Purpose: Controversial results have been reported concerning the effect of acupuncture on in vitro fertilization (IVF) outcomes. The current review was conducted to systematically review published studies of the effects of acupuncture on IVF outcomes.
Methods: Women undergoing IVF in randomized controlled trials (RCTs) were evaluated for the effects of acupuncture on IVF outcomes. The treatment groups involved traditional, electrical, laser, auricular, and other acupuncture techniques. The control groups consisted of no, sham, and placebo acupuncture. The PubMed, Embase, and Web of Science databases were searched. The pregnancy outcomes data are expressed as odds ratios (ORs) with 95% confidence intervals (CIs) based on a fixed model or random model depending on the heterogeneity determined by the Q test and I2 statistic. The major outcomes were biochemical pregnancy rate (BPR), clinical pregnancy rate (CPR), live birth rate (LBR), and ongoing pregnancy rate (OPR). Heterogeneity of the therapeutic effect was evaluated by a forest plot analysis, and publication bias was assessed by a funnel plot analysis.
Results: Thirty trials (a total of 6344 participants) were included in this review. CPR data showed a significant difference between the acupuncture and control groups (OR 1.26, 95% CI 1.06-1.50, p = 0.01), but there was significant statistical heterogeneity among the studies (p = 0.0002). When the studies were restricted to Asian or non-Asian area trials with a sensitivity analysis, the results significantly benefited the CPR in Asian group (OR 1.51, 95% CI 1.04-2.20, p = 0.03). Based on the area subgroup analysis, we found that in the Asian group, the IVF outcomes from the EA groups were all significantly higher than those from the control groups (CPR: OR 1.81, 95% CI 1.20-2.72, p = 0.005; BPR: OR 1.84, 95% CI 1.12-3.02, p = 0.02; LBR: OR 2.36, 95% CI 1.44-3.88, p = 0.0007; OPR: OR 1.94, 95% CI 1.03-3.64, p = 0.04). Meanwhile, compared with other acupuncture time, the IVF outcome results were significantly superior in the acupuncture group when acupuncture was conducted during controlled ovarian hyperstimulation (COH) (CPR: OR 1.71, 95% CI 1.27-2.29, p = 0.0004; LBR: OR 2.41, 95% CI 1.54-3.78, p = 0.0001; BPR: OR 1.50, 95% CI 1.02-2.20, p = 0.04; OPR: OR 1.88, 95% CI 1.06-3.34, p = 0.03). However, when acupuncture was conducted at the time of embryo transfer, the BPR and OPR from the acupuncture groups were significantly lower than those of the controls in the Asian group (BPR: OR 0.67, 95% CI 0.48-0.92, p = 0.01; OPR: OR 0.68, 95% CI 0.49-0.96, p = 0.03).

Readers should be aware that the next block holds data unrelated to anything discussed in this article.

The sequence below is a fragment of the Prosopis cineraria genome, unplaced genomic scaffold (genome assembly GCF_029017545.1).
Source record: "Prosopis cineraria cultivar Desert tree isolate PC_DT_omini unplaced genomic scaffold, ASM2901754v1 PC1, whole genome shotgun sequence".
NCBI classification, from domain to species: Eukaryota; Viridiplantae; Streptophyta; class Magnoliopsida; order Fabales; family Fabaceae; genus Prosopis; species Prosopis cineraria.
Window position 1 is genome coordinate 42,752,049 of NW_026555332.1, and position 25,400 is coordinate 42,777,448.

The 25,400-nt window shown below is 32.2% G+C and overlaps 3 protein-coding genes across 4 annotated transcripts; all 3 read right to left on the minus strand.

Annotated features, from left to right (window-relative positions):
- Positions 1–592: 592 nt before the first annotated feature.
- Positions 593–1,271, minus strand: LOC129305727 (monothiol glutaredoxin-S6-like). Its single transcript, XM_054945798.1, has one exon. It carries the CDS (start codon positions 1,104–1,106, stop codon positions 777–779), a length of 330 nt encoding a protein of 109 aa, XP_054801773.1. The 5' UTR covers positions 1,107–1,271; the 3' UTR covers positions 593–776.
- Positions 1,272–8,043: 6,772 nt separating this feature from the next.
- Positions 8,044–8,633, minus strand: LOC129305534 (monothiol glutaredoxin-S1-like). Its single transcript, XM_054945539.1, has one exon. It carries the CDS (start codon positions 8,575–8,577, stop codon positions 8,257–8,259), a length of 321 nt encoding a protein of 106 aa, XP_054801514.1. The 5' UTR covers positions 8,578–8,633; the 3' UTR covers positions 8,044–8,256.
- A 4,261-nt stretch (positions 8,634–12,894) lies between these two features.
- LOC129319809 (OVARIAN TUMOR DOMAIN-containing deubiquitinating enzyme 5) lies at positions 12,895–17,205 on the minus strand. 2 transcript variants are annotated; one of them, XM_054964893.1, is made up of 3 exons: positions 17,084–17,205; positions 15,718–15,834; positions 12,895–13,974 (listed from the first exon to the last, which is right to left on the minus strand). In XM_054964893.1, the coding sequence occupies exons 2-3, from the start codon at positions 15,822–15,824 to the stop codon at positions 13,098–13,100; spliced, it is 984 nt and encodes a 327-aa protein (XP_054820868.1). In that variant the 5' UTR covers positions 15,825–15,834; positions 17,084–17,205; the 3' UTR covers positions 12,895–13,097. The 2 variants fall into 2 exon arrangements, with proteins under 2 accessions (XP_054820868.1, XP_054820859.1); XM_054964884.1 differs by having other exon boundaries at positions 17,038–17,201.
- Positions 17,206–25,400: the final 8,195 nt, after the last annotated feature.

Conclusions: Based on an analysis of the studies, acupuncture improves the CPR among women undergoing IVF. When the studies were restricted to Asian or non-Asian area patients, compared with traditional acupuncture and other methods, electrical acupuncture yielded better IVF outcomes. Optimal positive effects could be expected using acupuncture in IVF during COH, especially in Asian area. However, as a limitation of this review, most of the included studies did not mention the number of embryos transferred.
Keywords: Acupuncture; Clinical pregnancy rate; In vitro fertilization.